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October 24, 2003

Out of sight, out of mind. From the Washington Post:
Since the end of the Vietnam War, presidents have worried that their military actions would lose support once the public glimpsed the remains of U.S. soldiers arriving at air bases in flag-draped caskets.

9 To this problem, the Bush administration has found a simple solution: It has ended the public dissemination of such images by banning news coverage and photography of dead soldiers’ homecomings on all military bases.

Good response here. (Spotted by Beth Meacham.) [11:49 AM]
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Hard-Hitting Moderator: Teresa Nielsen Hayden.

Comments on Out of sight, out of mind.:

Melissa Singer ::: (view all by) ::: October 24, 2003, 12:02 PM:

Just when I am about to decide that Jimmy Breslin has indeed lost his mind (as evidenced by his columns about dogs in NYC this summer, which were very crackpot-like), he does something that reminds me of his value.

Practically since the beginning of the war, Breslin has been writing regularly about the men and women killed in Iraq. Usually he writes a new piece every two weeks, and in it he gives the names, ranks and positions, hometowns (when possible) and circumstances of death for every person killed in Iraq since his previous column.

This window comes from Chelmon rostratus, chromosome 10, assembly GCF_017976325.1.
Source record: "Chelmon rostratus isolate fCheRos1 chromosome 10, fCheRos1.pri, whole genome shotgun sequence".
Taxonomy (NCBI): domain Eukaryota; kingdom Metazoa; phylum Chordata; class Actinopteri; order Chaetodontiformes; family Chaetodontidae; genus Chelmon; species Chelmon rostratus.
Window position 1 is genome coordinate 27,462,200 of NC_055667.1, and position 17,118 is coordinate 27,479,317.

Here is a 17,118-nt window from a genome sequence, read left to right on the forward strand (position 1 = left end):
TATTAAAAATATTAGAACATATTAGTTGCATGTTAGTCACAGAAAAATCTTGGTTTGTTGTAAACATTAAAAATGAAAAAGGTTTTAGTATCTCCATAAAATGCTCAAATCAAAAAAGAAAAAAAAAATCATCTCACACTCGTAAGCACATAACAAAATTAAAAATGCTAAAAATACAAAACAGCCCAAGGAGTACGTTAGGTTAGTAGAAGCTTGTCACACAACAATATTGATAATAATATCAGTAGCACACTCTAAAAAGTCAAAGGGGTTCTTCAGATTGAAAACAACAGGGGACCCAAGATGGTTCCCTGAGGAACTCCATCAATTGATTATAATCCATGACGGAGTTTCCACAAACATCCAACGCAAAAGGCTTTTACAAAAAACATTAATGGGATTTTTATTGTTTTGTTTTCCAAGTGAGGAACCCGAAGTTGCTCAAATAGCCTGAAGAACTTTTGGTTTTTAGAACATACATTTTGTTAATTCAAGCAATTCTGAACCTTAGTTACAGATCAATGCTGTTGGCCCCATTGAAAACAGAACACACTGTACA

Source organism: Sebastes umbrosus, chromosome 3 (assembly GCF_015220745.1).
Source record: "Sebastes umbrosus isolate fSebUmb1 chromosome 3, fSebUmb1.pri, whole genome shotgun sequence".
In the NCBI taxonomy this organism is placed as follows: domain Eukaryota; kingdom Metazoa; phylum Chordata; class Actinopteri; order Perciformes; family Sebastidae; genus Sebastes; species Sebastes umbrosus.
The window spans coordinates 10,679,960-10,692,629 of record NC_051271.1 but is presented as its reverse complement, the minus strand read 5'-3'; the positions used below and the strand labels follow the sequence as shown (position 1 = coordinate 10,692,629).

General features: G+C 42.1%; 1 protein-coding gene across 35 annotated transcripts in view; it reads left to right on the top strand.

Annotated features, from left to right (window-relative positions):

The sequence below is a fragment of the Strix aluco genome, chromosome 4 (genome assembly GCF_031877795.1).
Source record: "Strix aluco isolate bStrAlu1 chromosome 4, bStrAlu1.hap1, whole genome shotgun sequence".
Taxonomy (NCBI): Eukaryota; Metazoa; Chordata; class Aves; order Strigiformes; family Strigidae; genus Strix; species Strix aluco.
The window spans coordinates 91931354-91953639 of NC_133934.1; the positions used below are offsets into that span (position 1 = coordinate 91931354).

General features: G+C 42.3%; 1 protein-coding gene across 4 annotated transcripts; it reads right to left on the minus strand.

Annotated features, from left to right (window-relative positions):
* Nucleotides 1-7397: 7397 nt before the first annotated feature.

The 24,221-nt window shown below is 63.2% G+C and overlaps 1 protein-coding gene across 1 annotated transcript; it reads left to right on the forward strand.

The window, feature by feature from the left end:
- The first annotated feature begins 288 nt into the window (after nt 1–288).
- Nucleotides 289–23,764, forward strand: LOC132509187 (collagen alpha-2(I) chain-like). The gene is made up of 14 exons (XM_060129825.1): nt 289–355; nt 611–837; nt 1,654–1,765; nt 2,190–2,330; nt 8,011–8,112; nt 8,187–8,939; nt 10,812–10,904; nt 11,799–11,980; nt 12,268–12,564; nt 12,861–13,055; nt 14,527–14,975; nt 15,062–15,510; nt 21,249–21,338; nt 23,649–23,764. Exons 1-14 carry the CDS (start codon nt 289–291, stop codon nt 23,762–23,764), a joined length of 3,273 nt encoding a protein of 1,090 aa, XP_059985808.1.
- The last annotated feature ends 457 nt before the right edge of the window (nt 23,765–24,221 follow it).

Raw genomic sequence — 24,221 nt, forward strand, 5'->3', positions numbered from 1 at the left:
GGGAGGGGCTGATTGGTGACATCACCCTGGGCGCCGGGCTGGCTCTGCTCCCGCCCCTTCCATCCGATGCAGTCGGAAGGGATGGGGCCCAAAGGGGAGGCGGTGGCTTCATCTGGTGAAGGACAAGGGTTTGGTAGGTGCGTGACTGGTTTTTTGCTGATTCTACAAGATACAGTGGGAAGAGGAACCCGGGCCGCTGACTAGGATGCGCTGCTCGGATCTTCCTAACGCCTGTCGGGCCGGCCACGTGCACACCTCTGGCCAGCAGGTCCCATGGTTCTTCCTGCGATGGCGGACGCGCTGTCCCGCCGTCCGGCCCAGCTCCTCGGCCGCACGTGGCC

It's just a little paragraph for each person.

But it's there.

Sometimes, as in this week's column, he waxes wroth on the whole subject of the war:


Dave Trowbridge ::: (view all by) ::: October 24, 2003, 12:17 PM:

It just proves that the Bushistas and neocons, despite their warlike rhetoric, are nothing more than stinking cowards, afraid to face the judgement of the American people. But judgement is coming.